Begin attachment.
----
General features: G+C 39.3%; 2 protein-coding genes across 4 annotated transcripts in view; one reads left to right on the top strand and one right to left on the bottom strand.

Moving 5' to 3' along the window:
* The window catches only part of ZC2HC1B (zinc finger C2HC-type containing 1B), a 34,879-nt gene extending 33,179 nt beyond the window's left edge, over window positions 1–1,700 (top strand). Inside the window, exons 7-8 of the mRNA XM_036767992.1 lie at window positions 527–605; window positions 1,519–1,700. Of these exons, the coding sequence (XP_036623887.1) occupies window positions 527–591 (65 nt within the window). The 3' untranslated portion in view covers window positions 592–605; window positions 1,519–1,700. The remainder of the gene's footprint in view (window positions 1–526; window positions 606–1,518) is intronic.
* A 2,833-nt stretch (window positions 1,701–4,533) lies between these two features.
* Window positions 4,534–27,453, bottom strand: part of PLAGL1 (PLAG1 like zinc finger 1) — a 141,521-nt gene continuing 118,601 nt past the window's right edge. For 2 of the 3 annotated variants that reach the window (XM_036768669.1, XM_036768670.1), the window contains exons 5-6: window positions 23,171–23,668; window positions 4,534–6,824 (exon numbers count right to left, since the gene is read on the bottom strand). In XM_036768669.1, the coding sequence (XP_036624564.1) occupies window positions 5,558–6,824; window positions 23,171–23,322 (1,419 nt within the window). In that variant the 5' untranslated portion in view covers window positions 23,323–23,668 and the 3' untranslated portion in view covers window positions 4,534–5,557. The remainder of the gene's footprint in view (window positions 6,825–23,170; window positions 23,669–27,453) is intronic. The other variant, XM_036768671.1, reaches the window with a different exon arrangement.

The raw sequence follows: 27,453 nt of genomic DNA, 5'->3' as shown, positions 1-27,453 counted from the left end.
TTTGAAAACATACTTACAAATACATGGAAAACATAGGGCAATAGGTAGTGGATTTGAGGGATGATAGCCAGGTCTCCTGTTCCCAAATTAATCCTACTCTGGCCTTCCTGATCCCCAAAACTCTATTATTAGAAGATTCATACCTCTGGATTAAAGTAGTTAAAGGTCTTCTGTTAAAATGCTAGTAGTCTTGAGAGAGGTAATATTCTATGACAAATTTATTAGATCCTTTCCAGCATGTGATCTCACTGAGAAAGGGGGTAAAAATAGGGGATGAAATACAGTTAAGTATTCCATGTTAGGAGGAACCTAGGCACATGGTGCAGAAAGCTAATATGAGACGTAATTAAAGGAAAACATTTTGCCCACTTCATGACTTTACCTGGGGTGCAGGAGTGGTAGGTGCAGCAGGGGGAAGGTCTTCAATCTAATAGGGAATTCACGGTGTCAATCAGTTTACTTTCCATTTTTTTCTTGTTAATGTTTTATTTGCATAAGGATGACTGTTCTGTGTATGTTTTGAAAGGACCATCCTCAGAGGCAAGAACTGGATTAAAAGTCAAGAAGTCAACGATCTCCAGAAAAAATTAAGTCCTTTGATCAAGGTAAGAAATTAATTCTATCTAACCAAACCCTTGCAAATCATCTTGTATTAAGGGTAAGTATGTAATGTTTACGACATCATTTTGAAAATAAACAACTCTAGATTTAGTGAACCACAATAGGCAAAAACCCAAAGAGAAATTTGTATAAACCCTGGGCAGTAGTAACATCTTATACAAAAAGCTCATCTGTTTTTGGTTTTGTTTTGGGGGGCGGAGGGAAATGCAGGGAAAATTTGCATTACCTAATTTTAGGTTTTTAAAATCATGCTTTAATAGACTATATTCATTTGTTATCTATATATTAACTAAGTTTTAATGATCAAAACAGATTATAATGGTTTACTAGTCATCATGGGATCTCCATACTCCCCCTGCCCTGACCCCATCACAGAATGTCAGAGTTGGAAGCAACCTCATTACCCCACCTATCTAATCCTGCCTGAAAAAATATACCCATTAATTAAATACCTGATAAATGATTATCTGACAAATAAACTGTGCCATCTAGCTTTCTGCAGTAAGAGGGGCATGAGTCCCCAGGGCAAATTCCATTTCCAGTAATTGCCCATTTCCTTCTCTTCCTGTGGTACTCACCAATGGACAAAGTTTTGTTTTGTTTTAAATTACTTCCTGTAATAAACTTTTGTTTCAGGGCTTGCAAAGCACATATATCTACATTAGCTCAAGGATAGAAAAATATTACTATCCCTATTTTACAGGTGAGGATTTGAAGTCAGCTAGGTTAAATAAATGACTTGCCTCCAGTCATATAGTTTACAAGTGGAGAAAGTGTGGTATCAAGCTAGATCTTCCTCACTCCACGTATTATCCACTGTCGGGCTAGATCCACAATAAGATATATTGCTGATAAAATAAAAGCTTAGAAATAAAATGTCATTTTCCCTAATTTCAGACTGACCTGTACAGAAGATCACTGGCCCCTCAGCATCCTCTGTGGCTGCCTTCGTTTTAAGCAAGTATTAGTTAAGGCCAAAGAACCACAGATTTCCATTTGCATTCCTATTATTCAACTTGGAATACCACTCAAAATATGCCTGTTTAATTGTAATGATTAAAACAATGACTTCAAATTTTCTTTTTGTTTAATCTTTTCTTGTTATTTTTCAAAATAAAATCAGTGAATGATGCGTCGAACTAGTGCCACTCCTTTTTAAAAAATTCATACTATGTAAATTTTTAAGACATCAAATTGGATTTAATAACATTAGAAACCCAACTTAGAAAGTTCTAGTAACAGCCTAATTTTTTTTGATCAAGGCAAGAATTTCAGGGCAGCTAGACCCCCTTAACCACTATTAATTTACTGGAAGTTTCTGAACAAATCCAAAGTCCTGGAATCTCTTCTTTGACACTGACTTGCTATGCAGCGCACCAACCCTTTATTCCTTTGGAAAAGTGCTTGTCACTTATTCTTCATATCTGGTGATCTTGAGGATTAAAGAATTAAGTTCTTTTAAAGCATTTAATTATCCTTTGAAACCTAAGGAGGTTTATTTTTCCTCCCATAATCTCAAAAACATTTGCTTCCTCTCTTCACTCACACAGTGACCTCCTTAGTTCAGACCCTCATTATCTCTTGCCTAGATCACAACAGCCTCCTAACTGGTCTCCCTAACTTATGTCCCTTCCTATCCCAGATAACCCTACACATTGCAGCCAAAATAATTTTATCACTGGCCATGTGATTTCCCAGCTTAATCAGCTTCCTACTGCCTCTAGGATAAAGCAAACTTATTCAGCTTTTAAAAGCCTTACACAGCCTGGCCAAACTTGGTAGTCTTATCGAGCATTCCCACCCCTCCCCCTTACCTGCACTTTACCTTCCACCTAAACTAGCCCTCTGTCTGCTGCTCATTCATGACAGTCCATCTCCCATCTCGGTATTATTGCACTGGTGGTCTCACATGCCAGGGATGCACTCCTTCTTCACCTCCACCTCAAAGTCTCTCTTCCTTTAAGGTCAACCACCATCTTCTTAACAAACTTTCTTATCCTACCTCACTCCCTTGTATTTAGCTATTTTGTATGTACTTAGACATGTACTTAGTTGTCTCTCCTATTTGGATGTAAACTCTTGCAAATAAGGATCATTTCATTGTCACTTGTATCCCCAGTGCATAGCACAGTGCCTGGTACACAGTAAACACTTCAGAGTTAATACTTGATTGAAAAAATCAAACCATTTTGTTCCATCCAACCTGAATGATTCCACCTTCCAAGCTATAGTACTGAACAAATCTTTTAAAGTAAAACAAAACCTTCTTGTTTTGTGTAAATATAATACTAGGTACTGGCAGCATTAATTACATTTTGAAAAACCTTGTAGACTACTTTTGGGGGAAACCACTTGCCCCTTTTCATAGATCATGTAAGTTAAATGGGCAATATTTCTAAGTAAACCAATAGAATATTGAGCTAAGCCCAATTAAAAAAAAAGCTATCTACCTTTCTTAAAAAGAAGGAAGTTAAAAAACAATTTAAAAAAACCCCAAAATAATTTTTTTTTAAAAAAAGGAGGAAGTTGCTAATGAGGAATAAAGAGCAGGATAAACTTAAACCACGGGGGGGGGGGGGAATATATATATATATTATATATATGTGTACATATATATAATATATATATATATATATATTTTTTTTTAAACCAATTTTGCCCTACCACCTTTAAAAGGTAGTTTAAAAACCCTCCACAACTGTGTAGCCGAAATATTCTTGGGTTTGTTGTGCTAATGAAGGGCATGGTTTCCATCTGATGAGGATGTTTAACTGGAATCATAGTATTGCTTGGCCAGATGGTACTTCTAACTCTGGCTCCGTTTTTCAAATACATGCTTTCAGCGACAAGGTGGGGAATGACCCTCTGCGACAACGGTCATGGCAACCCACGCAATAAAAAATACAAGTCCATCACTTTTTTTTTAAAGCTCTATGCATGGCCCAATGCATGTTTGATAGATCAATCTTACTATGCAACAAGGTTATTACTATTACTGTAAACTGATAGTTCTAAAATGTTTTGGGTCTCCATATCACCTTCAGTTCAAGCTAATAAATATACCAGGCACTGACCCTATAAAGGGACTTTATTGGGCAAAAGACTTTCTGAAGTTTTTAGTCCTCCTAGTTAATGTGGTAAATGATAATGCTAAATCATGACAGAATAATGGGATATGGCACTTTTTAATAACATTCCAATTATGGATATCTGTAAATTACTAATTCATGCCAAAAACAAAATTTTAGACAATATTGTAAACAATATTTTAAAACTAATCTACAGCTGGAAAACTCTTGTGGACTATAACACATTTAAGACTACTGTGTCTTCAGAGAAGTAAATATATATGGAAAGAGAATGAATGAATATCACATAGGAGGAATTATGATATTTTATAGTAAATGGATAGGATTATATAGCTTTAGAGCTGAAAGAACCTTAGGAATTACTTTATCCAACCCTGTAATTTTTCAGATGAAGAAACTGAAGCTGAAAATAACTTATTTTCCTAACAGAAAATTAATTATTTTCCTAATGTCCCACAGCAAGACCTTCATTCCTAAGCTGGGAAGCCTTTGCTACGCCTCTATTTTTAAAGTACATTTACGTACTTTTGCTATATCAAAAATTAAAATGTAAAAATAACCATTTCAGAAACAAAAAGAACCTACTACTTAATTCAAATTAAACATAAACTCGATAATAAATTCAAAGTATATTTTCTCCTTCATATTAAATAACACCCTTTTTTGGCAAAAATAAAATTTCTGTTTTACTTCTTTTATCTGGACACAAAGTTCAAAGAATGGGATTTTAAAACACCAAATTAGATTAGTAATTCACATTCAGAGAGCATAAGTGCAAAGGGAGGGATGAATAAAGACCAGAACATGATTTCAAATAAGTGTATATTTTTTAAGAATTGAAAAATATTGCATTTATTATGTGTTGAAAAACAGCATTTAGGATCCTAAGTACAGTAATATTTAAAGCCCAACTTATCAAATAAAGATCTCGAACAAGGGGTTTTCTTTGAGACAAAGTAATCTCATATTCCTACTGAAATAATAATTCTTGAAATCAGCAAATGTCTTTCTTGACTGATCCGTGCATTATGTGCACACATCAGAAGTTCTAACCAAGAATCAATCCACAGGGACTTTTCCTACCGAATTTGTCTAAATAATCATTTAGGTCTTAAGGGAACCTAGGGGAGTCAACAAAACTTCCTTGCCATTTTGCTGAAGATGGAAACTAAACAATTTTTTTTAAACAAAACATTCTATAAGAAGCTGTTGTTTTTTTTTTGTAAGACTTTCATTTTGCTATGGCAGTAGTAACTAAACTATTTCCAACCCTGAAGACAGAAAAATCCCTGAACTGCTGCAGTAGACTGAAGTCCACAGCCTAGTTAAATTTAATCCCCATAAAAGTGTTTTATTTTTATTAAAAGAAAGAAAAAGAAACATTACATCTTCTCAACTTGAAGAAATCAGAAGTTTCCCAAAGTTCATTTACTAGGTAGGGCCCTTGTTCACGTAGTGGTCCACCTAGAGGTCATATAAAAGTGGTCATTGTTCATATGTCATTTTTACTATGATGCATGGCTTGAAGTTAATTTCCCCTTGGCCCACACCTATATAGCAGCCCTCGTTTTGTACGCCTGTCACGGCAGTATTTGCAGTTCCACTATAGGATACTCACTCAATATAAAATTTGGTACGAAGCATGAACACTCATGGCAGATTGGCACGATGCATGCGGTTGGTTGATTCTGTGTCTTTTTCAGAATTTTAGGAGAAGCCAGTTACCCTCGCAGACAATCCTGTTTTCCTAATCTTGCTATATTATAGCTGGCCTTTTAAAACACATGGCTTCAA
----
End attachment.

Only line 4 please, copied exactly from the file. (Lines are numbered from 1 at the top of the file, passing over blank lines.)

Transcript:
* A 2,833-nt stretch (window positions 1,701–4,533) lies between these two features.